In the Global One case managers of all three firms made public statements regarding the importance of the alliance on a regular basis thereby putting their personal credibility on the line. When Mac Donnell Douglass invested in a Chinese joint venture that turned out sour firm values became part of the decision and the alliance persisted for 15 years despite an appalling performance. Closing cost of alliances can be extremely high as well as Daimler Benz found out when it had to buy out ABBi?? s share of the Adtranz joint venture for 472$ (Inkpen and Ross, 2001).
Finally conflict over termination and dissolution will contribute to the likelihood of commitment to a losing course of action and an inability of the partners to agree on withdrawal from the alliance. Advanced Elastomer Systems: Making a joint venture work Advanced Elastomer Systems (AES) develops, manuctures, and markets thermoplastic elastomers which is an elastic plastic. Because it is a mixture of rubber and plastic, a TPE has some surprising characteristics. First, it provides physical properties similar to rubber compounds.
When you squeeze Santoprene rubber, it pushes back. This property makes it ideal for sealing applications such as the rubber liner in the cap of a food or beverage container. About 75 percent of all major appliances have Santoprene rubber built into their design. Furthermore Santoprene is used for all sorts of molding and is 100% reprocessable. Monsanto, however, did not have a strong raw material position in synthetic rubbers, one of the key ingredients. In the late 1980s, Exxon Chemical was investigating similar technology based on different synthetic rubbers.
In 1991, a 50/50 joint venture was formed between Exxon and Monsanto to create AES. The company flourished, growing at a double-digit rate. At its inception, AES was about a $100 million company and went to 250$ million today. Because the management styles of the parents didni?? t match the requirements the management of AES had to come up with their own plan. In order to create a culture for AES a profile of future managers was designed and ensured that existing ones would aspire to it. The strategy was a success with an over 150% increase in sales in five years and a large base of regular customers.
Sverdrup Corporation: Managing strategic alliances According to the president of Sverdrup the market is driving the utilization of alliances . clients today insist on doing business only with low-cost suppliers. Sverdrup tried to meet customers’ expectations and as a low-cost producer, they were continually searching for the best way to deliver a product, a facility, or a service. Success today requires some form of partnership or strategic alliance. For Sverdrup, almost all assignments over $50 million now involve alliances.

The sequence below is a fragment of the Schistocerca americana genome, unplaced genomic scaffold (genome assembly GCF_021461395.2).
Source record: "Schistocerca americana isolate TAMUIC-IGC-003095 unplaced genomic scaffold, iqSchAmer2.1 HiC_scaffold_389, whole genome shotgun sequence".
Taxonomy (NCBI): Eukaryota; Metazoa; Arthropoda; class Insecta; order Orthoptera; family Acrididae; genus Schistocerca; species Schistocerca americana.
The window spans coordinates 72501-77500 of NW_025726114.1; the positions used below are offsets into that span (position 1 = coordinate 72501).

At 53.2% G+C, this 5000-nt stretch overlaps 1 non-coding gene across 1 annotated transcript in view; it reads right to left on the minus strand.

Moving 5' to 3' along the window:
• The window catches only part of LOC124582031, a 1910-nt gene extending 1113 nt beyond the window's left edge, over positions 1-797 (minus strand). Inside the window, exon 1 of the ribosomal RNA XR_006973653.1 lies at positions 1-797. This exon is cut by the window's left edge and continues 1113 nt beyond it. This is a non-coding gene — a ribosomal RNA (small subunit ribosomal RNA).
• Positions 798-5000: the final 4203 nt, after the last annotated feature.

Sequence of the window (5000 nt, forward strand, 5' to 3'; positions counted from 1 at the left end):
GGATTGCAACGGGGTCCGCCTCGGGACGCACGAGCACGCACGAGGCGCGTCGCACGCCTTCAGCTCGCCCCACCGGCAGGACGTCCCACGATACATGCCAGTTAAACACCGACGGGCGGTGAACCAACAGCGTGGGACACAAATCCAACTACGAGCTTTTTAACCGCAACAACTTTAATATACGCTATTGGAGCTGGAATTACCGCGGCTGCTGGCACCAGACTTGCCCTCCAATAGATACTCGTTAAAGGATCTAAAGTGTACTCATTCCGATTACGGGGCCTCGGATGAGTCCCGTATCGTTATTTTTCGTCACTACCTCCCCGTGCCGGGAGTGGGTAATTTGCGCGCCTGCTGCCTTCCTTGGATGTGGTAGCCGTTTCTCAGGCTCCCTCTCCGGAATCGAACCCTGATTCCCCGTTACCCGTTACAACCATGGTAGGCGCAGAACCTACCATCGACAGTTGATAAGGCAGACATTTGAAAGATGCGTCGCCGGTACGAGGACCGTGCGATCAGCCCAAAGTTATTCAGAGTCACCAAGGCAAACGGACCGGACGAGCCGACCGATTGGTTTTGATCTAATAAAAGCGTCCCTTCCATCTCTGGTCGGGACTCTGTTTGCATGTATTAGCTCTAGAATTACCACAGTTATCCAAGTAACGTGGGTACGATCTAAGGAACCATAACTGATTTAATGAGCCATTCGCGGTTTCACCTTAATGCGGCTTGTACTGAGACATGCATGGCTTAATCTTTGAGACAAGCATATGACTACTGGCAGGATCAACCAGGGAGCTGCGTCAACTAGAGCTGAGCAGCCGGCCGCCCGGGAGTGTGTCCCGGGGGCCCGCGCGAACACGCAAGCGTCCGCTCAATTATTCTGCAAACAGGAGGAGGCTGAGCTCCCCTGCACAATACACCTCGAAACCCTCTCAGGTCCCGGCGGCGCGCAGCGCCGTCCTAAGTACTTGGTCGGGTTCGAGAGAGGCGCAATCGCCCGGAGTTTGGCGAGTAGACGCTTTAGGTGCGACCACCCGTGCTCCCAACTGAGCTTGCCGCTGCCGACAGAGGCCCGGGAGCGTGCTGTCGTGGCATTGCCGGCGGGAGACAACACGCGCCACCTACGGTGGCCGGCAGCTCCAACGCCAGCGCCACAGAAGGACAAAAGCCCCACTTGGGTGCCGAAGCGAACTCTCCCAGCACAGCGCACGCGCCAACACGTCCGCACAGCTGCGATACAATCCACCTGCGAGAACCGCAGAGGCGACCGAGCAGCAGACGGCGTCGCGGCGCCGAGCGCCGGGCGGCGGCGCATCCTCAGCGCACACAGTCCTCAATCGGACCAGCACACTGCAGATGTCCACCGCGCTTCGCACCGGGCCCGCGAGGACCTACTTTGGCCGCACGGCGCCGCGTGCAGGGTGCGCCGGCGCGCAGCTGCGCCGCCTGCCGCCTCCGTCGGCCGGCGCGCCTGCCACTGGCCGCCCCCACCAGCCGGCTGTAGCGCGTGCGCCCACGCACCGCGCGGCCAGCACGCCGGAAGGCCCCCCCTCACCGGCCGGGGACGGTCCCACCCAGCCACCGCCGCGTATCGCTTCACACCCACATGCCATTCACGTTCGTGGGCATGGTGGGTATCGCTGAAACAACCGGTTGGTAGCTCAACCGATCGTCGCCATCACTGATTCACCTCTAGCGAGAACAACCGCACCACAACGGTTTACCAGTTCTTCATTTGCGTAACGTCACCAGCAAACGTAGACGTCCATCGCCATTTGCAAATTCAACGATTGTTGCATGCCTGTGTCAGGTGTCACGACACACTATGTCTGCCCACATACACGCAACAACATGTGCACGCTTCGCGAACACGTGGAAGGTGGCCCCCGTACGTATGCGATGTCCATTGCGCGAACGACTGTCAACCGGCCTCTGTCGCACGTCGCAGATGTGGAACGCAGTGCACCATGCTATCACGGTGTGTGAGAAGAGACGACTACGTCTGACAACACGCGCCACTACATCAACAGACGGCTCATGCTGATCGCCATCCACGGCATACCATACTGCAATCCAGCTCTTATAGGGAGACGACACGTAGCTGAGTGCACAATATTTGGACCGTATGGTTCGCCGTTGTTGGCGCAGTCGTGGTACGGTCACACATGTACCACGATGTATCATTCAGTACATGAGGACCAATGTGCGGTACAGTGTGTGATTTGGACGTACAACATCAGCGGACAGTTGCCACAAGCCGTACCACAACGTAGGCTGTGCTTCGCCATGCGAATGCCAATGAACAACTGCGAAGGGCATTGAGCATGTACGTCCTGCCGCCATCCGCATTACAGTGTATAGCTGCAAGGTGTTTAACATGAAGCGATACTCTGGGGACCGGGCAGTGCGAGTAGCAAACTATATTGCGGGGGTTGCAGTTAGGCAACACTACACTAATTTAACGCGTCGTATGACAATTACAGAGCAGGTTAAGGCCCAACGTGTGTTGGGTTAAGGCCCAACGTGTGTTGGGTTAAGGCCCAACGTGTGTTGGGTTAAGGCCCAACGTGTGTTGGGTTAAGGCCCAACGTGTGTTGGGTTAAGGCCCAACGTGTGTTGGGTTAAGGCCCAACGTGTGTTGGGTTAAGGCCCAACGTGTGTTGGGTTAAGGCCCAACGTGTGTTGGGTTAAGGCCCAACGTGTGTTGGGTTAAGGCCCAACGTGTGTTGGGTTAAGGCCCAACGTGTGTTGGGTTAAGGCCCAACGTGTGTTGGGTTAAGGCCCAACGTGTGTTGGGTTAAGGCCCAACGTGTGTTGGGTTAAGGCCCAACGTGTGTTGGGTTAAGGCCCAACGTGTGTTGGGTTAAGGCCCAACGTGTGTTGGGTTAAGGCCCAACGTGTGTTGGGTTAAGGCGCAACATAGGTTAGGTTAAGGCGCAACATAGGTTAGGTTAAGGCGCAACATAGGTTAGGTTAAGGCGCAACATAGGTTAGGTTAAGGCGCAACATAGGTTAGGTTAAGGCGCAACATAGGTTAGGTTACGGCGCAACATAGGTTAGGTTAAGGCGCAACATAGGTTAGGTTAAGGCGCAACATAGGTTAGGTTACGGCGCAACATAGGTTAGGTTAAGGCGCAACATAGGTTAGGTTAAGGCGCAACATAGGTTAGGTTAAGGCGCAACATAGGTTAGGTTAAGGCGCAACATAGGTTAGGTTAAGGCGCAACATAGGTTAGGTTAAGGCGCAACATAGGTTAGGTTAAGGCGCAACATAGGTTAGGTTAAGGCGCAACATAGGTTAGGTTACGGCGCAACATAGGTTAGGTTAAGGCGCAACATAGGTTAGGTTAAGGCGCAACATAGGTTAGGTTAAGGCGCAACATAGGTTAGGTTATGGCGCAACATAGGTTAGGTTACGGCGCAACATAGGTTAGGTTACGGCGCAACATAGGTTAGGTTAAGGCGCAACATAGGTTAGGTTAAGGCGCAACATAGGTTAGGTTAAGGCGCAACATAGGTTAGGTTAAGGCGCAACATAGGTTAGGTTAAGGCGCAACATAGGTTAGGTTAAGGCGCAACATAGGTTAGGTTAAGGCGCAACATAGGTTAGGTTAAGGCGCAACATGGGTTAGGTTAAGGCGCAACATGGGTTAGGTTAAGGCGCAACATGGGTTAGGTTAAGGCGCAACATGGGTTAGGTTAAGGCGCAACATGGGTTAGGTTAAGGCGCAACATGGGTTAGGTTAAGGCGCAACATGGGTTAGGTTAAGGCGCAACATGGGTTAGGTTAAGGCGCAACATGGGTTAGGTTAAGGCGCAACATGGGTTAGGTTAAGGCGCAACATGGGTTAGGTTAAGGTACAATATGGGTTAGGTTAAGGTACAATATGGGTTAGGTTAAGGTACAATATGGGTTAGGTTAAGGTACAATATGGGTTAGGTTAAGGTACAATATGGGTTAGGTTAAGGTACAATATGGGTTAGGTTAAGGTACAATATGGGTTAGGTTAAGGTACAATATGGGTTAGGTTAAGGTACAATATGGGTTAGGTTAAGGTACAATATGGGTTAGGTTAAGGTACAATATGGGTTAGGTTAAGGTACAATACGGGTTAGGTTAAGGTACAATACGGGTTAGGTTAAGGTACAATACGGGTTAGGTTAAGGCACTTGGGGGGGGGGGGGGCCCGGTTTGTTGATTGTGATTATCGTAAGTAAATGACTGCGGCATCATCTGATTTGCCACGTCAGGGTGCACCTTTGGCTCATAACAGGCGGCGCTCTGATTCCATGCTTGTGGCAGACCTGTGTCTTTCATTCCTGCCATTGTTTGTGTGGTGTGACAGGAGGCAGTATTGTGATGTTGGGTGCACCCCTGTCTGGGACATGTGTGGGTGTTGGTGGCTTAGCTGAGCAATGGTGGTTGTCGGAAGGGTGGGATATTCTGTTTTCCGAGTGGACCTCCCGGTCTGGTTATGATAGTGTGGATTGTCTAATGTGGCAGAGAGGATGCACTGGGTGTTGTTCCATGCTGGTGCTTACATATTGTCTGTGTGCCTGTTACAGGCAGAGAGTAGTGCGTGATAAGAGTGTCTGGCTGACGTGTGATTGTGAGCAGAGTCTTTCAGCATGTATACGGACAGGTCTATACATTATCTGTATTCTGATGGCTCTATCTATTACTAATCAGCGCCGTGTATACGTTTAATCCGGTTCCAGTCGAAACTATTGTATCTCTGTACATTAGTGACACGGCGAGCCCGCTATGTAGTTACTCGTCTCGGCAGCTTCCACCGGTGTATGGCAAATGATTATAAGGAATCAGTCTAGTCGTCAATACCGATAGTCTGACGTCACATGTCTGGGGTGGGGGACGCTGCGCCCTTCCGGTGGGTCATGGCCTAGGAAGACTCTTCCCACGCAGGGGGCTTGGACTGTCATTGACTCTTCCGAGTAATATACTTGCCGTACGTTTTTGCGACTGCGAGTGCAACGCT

To deliver the value clients expect, it must team up with other superior performers. While AES is a formal, legal entity, Sverdrup uses a lot of informal joint ventures. The firm works through a memorandum of agreements, a handshake, or a letter of intent to pursue more limited opportunities. For example, the facilities company often forms alliances when serving school districts across the country. Sverdrup is a major provider of program management services to school districts serving kindergarten through the 12th grade.
In looking strategically at that market some years ago, we evaluated client’s demands. What they wanted was a program manager whose core competencies included a thorough understanding of the entire education system and how to really improve it with major programs, a basic knowledge of methods and approaches needed to economically build and rebuild the physical structures needed to promote better education of children, and an appreciation for the steps that needed to be taken by school districts to get the funding required for most of these projects.
Through alliances, Sverdrup was able to offer assistance in all these areas. Clients benefit from these alliances because they receive quality services at low cost, they have access to the best processes and the latest technology, and they are required to have only limited involvement in the project. Alliance members benefit from profitable growth, ease of market entry or expansion – whether geographically or by project types, the opportunity to preview potential merger and acquisition candidates, and reduced cyclical volatility.